Otherwise, you'll need to use a bootdisk to image in Linux or DOS.


Jeff
_________________
CISSP, EnCE, CCE, Security+, MCP, etc. etc.

"Show me a person's computer and I'll show you their soul." 


Last edited by jeffcaplan on Jul 15, 08 22:32; edited 1 time in total
 
  

azrael
Senior Member
 

Re: Imaging a drive using Windows

Post Posted: Jul 15, 08 19:30

Have a look at : www.hackerhighschool.org/

There are lessons on both Linux and Forensics - both are light in content ( for example - there is no discussion of imaging ! )- as they aren't designed to teach practitioners, rather to slightly educate the yoof of today, in 30 mins in a classroom - but may be a good place to start - as they are also targeted at approximately the correct age group for what you are looking to do ...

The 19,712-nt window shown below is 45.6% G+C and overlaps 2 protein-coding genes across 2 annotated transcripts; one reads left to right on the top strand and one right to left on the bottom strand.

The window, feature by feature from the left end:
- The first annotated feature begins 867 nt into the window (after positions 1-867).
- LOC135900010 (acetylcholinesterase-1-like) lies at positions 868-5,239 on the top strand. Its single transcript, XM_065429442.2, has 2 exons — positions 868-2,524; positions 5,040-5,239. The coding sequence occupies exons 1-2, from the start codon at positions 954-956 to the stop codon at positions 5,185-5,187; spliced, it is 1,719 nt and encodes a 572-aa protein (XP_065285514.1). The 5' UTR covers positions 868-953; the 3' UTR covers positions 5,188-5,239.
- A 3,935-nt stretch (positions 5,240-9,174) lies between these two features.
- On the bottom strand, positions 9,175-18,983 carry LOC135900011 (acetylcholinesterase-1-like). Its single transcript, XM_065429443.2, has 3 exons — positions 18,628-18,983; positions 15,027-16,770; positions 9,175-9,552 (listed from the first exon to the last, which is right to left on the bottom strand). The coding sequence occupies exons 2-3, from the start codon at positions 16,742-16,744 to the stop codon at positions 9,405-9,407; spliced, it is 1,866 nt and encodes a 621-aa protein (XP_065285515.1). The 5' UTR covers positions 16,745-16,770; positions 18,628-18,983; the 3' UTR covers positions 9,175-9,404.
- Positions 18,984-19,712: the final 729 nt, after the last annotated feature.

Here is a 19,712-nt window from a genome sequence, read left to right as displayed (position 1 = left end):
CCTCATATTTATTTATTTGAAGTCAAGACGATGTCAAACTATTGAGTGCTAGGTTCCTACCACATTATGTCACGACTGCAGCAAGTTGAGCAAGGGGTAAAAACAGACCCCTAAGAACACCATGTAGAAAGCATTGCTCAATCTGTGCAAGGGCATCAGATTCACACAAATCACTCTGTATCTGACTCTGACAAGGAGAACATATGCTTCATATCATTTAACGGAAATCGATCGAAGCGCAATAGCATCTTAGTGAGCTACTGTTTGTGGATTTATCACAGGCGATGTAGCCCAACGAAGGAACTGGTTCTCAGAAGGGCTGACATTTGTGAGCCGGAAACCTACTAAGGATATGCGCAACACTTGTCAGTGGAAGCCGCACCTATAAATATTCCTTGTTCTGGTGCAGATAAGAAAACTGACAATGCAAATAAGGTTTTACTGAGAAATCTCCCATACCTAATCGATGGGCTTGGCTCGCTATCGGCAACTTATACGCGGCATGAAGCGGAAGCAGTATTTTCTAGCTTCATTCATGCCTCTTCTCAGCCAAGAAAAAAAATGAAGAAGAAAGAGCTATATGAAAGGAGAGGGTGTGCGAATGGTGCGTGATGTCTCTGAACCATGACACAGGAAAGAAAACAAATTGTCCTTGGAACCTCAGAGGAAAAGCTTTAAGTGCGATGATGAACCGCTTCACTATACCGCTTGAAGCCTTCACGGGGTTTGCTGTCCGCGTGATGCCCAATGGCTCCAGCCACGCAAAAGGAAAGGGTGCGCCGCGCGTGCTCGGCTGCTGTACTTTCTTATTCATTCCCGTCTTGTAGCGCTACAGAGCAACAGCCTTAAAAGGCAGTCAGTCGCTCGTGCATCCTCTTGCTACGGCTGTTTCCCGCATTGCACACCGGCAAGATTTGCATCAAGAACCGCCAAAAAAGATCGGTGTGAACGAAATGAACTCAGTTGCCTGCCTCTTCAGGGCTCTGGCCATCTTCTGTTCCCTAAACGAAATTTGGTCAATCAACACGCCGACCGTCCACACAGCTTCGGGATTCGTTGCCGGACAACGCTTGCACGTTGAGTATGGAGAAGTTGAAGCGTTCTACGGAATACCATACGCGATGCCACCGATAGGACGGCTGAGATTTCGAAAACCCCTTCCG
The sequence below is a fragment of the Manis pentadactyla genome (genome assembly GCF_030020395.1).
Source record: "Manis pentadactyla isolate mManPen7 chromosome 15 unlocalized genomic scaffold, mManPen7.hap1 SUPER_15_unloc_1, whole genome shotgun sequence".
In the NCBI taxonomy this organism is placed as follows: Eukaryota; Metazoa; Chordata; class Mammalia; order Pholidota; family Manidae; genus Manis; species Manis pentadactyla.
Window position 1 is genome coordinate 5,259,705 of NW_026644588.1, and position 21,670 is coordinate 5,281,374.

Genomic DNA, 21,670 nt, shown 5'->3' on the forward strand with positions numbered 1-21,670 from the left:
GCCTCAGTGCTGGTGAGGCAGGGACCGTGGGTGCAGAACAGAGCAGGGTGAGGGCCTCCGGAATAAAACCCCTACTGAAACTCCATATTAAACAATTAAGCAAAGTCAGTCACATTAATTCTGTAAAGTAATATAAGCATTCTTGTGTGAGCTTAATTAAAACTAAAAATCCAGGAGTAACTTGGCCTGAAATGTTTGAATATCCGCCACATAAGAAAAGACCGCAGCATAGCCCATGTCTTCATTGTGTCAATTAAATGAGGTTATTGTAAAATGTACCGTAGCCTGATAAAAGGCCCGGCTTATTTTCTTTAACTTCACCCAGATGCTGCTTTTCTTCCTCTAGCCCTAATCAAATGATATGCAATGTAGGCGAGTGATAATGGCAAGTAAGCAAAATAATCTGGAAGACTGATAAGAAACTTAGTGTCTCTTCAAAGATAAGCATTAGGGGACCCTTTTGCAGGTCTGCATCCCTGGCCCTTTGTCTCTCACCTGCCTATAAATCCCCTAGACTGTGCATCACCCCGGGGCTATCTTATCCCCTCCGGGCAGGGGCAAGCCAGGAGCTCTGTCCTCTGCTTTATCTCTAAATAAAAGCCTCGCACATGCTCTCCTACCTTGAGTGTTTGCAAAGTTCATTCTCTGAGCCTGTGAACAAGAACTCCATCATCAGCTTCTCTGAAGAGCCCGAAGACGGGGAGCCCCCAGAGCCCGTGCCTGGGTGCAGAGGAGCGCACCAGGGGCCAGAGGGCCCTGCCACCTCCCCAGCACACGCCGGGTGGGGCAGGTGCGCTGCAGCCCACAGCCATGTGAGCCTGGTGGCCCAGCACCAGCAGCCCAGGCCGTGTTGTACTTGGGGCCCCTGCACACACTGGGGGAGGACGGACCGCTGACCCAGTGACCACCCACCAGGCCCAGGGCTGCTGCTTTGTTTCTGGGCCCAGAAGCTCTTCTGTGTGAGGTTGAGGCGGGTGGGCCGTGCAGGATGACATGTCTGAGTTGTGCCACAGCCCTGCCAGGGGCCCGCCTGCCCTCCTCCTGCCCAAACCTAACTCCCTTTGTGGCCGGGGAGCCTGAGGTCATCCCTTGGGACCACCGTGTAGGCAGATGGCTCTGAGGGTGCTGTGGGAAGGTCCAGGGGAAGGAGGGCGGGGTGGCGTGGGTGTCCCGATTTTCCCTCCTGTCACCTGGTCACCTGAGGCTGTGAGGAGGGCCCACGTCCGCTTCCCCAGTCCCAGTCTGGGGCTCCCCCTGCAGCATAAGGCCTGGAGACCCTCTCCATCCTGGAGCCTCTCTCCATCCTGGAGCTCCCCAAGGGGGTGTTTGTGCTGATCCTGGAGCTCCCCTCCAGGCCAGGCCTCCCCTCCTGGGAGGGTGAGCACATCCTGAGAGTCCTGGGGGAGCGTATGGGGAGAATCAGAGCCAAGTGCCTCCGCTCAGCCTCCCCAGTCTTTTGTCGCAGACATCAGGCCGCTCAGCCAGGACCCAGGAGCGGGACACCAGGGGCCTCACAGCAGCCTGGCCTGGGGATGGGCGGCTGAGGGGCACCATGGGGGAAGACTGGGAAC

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Azrael
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bshavers
Senior Member
 

Re: Imaging a drive using Windows

Post Posted: Jul 16, 08 02:51

There aren't any exciting imaging tools. Every GUI is point and click ("select source", "select destination" and "image it"). Not much more than that. For high school kids, you probably have an easier time showing Wargames than imaging.

But at least the point of 'do no harm' to the original evidence being one the considerations and methods to do that would be good. For demonstration purposes and time considerations, you could always have the kids image a floppy or CD, or even image a small USB drive, all directly to your host machine in a few minutes. Same concept really, but better than watching the paint dry as a hard drive is imaging.